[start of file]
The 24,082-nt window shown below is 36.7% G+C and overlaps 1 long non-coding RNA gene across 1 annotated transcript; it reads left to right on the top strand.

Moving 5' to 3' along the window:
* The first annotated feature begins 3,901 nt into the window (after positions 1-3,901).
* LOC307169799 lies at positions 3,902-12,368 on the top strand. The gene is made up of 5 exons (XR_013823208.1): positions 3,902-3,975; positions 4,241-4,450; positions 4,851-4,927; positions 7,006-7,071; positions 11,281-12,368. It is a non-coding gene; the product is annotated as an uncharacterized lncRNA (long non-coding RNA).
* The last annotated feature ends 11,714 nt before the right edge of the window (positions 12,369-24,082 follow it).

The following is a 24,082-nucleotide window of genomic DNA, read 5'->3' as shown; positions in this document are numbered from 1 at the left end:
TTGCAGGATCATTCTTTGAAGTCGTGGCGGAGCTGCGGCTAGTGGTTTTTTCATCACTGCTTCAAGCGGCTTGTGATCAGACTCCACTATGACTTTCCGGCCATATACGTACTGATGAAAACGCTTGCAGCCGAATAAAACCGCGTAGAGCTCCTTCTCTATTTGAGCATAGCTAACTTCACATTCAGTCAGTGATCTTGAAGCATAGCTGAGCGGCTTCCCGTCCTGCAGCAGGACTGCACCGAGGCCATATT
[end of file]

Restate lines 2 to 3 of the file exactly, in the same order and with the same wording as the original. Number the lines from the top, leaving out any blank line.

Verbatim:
Moving 5' to 3' along the window:
* The first annotated feature begins 3,901 nt into the window (after positions 1-3,901).